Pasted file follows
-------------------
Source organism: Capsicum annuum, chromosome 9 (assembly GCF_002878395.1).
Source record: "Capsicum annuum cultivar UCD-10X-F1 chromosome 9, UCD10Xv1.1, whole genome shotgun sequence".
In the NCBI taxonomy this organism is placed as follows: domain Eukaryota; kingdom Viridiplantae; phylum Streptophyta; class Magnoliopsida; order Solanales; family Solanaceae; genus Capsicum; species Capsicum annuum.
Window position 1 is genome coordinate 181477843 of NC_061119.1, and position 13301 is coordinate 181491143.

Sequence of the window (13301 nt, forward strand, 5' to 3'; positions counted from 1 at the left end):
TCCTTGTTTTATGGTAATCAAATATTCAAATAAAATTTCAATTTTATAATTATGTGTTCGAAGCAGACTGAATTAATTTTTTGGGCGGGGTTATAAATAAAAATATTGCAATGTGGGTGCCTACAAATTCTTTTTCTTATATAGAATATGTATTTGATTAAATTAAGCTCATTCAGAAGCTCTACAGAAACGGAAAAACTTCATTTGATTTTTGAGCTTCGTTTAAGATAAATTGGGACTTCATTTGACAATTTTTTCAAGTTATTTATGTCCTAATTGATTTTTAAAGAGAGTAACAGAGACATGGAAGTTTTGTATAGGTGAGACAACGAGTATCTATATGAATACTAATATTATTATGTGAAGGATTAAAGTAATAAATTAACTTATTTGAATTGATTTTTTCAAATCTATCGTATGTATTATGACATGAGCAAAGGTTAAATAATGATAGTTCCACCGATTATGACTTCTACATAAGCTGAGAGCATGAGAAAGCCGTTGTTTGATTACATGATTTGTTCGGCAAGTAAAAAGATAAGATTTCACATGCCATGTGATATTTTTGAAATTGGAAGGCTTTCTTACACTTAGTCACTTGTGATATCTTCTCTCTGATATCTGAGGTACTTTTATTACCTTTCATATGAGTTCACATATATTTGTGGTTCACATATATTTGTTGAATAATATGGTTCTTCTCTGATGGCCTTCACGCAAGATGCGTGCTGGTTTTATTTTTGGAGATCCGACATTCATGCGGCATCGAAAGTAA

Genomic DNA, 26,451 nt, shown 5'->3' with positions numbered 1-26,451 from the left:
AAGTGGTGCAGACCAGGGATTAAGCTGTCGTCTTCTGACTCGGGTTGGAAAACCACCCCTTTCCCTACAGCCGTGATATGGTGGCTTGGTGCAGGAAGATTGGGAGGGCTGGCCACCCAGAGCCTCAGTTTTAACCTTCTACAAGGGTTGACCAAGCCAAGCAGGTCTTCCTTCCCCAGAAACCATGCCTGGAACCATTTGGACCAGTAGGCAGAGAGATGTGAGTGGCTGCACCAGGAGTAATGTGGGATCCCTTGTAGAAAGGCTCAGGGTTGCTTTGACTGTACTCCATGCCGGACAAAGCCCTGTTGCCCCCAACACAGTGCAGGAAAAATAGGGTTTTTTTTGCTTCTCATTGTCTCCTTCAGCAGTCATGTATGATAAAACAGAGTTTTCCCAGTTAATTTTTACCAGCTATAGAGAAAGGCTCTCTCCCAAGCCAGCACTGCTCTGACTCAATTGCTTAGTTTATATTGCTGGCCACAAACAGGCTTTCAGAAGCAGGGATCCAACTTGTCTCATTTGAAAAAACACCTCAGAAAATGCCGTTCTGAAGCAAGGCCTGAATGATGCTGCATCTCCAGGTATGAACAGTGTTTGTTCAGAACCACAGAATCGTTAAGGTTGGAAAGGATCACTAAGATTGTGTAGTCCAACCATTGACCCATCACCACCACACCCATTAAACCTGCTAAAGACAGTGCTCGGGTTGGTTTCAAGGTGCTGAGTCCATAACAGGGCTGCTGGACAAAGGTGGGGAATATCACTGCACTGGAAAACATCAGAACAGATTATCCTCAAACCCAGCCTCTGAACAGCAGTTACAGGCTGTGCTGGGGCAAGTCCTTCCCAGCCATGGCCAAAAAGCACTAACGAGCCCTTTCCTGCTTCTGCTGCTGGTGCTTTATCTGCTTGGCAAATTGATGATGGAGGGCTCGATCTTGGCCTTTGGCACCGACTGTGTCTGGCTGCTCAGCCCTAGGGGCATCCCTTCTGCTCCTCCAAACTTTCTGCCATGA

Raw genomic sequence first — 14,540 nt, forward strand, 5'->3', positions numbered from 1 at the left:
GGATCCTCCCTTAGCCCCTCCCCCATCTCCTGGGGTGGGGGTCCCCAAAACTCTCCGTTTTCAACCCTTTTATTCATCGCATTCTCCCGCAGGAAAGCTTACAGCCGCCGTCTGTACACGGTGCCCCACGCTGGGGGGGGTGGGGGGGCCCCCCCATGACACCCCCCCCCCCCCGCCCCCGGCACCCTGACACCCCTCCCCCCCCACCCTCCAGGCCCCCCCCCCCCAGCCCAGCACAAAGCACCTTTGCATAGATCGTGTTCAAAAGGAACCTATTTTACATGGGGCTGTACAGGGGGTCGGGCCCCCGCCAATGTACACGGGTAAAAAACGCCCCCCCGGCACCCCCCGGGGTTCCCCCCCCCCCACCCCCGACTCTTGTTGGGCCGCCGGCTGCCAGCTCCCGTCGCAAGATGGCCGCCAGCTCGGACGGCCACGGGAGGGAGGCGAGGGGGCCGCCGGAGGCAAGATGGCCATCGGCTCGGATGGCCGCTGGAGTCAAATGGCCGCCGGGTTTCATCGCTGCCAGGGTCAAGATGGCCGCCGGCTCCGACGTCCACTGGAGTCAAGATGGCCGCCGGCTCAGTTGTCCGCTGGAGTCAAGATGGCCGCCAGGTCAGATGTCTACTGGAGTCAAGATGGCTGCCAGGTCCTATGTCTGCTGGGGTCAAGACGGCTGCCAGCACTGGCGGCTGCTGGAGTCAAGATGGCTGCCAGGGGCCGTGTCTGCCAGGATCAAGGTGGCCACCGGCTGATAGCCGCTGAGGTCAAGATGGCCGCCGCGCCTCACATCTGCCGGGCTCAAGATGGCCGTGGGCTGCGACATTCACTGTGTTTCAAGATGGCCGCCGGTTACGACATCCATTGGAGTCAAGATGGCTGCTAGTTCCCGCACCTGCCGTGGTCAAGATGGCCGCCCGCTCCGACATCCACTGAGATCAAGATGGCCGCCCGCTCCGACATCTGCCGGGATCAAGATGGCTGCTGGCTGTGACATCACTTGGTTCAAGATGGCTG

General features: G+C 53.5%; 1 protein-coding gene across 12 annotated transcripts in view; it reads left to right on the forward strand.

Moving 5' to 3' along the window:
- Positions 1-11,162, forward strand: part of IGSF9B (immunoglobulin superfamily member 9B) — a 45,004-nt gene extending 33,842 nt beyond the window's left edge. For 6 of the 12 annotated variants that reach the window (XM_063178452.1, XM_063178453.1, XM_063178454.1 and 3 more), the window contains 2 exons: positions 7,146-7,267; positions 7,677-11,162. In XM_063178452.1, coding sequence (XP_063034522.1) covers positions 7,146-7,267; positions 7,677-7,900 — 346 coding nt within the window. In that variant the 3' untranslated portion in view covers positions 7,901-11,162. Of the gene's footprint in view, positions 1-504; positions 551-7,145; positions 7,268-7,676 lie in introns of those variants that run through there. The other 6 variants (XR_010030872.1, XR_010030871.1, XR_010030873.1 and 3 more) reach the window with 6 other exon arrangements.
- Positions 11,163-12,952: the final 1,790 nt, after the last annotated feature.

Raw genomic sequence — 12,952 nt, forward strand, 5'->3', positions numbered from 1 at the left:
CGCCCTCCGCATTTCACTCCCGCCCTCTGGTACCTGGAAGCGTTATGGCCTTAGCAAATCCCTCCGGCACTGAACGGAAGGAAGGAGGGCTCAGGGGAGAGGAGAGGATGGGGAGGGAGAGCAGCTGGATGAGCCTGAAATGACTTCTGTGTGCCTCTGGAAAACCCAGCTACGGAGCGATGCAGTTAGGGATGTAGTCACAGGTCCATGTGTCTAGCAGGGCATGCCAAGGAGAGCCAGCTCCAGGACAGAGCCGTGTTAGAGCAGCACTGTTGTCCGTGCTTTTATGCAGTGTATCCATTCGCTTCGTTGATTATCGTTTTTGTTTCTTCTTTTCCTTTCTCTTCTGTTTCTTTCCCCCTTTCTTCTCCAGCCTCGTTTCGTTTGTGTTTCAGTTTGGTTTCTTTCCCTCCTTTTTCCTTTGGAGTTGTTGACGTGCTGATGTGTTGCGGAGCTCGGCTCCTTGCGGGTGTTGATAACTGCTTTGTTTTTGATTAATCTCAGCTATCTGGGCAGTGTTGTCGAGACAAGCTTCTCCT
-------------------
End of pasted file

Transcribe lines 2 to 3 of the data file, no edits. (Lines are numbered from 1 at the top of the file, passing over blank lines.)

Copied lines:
Source record: "Capsicum annuum cultivar UCD-10X-F1 chromosome 9, UCD10Xv1.1, whole genome shotgun sequence".
In the NCBI taxonomy this organism is placed as follows: domain Eukaryota; kingdom Viridiplantae; phylum Streptophyta; class Magnoliopsida; order Solanales; family Solanaceae; genus Capsicum; species Capsicum annuum.